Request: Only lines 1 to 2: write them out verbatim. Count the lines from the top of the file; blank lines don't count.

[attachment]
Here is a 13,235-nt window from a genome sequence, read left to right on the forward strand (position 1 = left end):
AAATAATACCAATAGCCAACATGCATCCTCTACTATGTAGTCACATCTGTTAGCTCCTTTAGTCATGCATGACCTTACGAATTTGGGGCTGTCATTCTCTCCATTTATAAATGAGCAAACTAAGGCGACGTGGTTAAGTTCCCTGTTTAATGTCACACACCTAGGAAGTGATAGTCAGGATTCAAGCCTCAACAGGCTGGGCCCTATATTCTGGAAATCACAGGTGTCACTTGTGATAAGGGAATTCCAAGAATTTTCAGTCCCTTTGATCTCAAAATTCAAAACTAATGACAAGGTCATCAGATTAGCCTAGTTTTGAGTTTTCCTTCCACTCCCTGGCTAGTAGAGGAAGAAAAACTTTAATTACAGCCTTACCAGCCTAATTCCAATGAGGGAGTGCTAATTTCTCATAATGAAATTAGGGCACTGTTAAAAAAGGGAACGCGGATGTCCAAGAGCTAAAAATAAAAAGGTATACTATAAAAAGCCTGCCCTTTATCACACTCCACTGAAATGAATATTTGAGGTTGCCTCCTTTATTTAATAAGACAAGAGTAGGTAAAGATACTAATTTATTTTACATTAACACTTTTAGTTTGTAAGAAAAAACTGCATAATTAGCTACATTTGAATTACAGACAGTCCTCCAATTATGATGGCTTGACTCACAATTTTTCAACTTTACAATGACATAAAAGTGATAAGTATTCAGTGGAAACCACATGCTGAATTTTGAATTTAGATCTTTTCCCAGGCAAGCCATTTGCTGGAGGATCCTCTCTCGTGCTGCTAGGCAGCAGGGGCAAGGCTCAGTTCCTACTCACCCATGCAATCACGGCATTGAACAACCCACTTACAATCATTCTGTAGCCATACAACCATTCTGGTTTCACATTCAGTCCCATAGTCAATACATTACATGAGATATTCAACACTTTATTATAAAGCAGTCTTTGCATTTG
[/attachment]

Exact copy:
Here is a 13,235-nt window from a genome sequence, read left to right on the forward strand (position 1 = left end):
AAATAATACCAATAGCCAACATGCATCCTCTACTATGTAGTCACATCTGTTAGCTCCTTTAGTCATGCATGACCTTACGAATTTGGGGCTGTCATTCTCTCCATTTATAAATGAGCAAACTAAGGCGACGTGGTTAAGTTCCCTGTTTAATGTCACACACCTAGGAAGTGATAGTCAGGATTCAAGCCTCAACAGGCTGGGCCCTATATTCTGGAAATCACAGGTGTCACTTGTGATAAGGGAATTCCAAGAATTTTCAGTCCCTTTGATCTCAAAATTCAAAACTAATGACAAGGTCATCAGATTAGCCTAGTTTTGAGTTTTCCTTCCACTCCCTGGCTAGTAGAGGAAGAAAAACTTTAATTACAGCCTTACCAGCCTAATTCCAATGAGGGAGTGCTAATTTCTCATAATGAAATTAGGGCACTGTTAAAAAAGGGAACGCGGATGTCCAAGAGCTAAAAATAAAAAGGTATACTATAAAAAGCCTGCCCTTTATCACACTCCACTGAAATGAATATTTGAGGTTGCCTCCTTTATTTAATAAGACAAGAGTAGGTAAAGATACTAATTTATTTTACATTAACACTTTTAGTTTGTAAGAAAAAACTGCATAATTAGCTACATTTGAATTACAGACAGTCCTCCAATTATGATGGCTTGACTCACAATTTTTCAACTTTACAATGACATAAAAGTGATAAGTATTCAGTGGAAACCACATGCTGAATTTTGAATTTAGATCTTTTCCCAGGCAAGCCATTTGCTGGAGGATCCTCTCTCGTGCTGCTAGGCAGCAGGGGCAAGGCTCAGTTCCTACTCACCCATGCAATCACGGCATTGAACAACCCACTTACAATCATTCTGTAGCCATACAACCATTCTGGTTTCACATTCAGTCCCATAGTCAATACATTACATGAGATATTCAACACTTTATTATAAAGCAGTCTTTGCATTTG